obeying God. He does say that what happened to them did
not reflect their sin.)
- Read Luke 13:4-5. What happened to these people? (A tower
fell on them. They were probably walking by and a wall
collapsed, killing them.)
- Did the wall fall on them because they were bad
people? (Jesus does not endorse their behavior, but
He does say they were not wiped out because of their
- What is Jesus' primary message to us in these two
stories? (We should all repent of our sin.)
- What does Jesus seem to say about obedience and
- Read Hebrews 11:35-39. Except for the first phrase, the
people described here are believers, people who were
obedient to God to the point of death, yet terrible things
happened to them. Are the Deuteronomy rules out the
- How do you reconcile John 14:23 with the terrible
things happening to the people described in Hebrews
- How do you reconcile the idea of obedience = blessings
with the difficult life of Paul or Peter or other prophets
through whom God inspired the Bible?
- Read Hebrews 11:40. When do these people (who are
suffering terribly on earth) gain the blessings of
obedience? (In heaven.)
- After Jesus spoke of the Galileans and the people killed
by the wall collapse, He continued with a parable. Read
Luke 13:5-9. Is this fig tree blessed?
- Is the man tending the fig tree like a prophet? (He
not only took care of fig tree in connection with his
work in the vineyard, but he did special work to
properly fertilize it for a year.)
- What happens to the fig tree if it does not bear
fruit after the man has worked on it? (It is cut
- How is this parable a logical conclusion to Jesus'
response to the stories about the Galileans and the
people killed by the tower collapse? (If you do not
repent, you will die - it just might be a while.)
- Are there general principles you find in these texts? (We
are all sinners. We all need to repent. When we see some
terrible tragedy happen to someone else, we cannot say
"God harmed him because of his sin." If God were in the
retribution business, we all would be in trouble. On the
other hand, God blesses those who seek to obey Him. The
general rule is that they enjoy the blessings of
obedience. For some people those blessings find their
fulfillment in heaven. For everyone who does not turn to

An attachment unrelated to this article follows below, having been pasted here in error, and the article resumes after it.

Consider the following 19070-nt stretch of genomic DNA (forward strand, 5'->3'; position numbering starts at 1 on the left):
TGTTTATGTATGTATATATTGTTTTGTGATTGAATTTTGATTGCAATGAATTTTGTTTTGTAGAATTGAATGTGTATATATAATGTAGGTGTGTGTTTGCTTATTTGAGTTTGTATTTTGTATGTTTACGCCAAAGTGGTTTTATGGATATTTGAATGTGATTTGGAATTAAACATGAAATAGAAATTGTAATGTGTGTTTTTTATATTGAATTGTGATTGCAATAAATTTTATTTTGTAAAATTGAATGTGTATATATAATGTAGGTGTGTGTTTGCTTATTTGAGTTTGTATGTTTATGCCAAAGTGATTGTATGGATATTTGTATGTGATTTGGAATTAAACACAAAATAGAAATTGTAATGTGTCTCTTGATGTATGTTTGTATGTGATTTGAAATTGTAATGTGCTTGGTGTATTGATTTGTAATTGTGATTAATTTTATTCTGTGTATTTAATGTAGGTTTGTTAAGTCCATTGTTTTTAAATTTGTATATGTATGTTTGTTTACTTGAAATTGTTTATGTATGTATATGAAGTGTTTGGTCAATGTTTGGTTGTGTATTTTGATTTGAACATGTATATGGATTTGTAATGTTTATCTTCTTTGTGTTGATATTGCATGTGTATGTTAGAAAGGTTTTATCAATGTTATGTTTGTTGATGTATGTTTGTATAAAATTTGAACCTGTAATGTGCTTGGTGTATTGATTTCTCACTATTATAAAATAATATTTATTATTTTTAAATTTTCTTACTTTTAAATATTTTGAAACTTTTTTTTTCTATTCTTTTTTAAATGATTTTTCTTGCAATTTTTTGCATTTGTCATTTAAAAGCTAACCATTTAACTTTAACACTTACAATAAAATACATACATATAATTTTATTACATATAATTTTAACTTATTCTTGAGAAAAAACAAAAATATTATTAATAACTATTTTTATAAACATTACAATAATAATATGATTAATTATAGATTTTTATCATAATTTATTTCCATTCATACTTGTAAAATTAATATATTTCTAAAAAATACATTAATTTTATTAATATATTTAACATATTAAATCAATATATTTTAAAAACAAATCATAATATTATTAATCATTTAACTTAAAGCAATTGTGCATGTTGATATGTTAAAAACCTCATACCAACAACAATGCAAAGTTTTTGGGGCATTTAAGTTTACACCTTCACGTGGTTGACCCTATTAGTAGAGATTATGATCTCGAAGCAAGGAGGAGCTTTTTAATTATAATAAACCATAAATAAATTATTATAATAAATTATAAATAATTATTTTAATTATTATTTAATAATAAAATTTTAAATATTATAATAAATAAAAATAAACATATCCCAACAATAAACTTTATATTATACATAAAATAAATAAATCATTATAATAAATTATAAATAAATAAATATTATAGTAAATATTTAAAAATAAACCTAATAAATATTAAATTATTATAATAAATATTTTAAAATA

God, they will find, like the fig tree, that they are "cut
off" at the end of time (if not before).)
- Prophet Messages and Health
- Read Leviticus 7:22-23. What blessing did God have in mind
when He told Moses to give this message? Compare
Deuteronomy 7:15. (I doubt those people had any clue that
eating fat was unhealthy for them. We know from modern
medical science that eating fat is unhealthy. We see that
part of the blessings of obeying the prophet was the
health advantage of avoiding fat.)
- Read Isaiah 38:21 and Leviticus 15:1-7. What modern
medical advice do we see here?
- Why is this the subject of a prophetic message?
(Again, we see that God gives practical advice
through His prophets for human health.)
- What do God's messages about health teach us as a general
matter about His use of the prophets to bless us? (This
shows that common, everyday principles for better living
are part of the blessings of the prophetic gift.)
- Friend, do you want to be blessed? God's message to you
is to repent, believe and obey. If you do this, you will
be blessed. This does not mean that you will never
experience tragedy, but it does mean that you will
generally live a better life here on earth and you will
have the blessing of eternal life.
- Next week: Confidence in the Prophetic Gift.
* Copr. 2009, Bruce N. Cameron, J.D. All scripture references are to the New International Version (NIV), copr. 1973, 1978, 1984 International Bible Society, unless otherwise noted. Quotations from the NIV are used by permission of Zondervan Bible Publishers. Suggested answers are found within parentheses. The lesson assumes the teacher uses a blackboard or some other visual aid.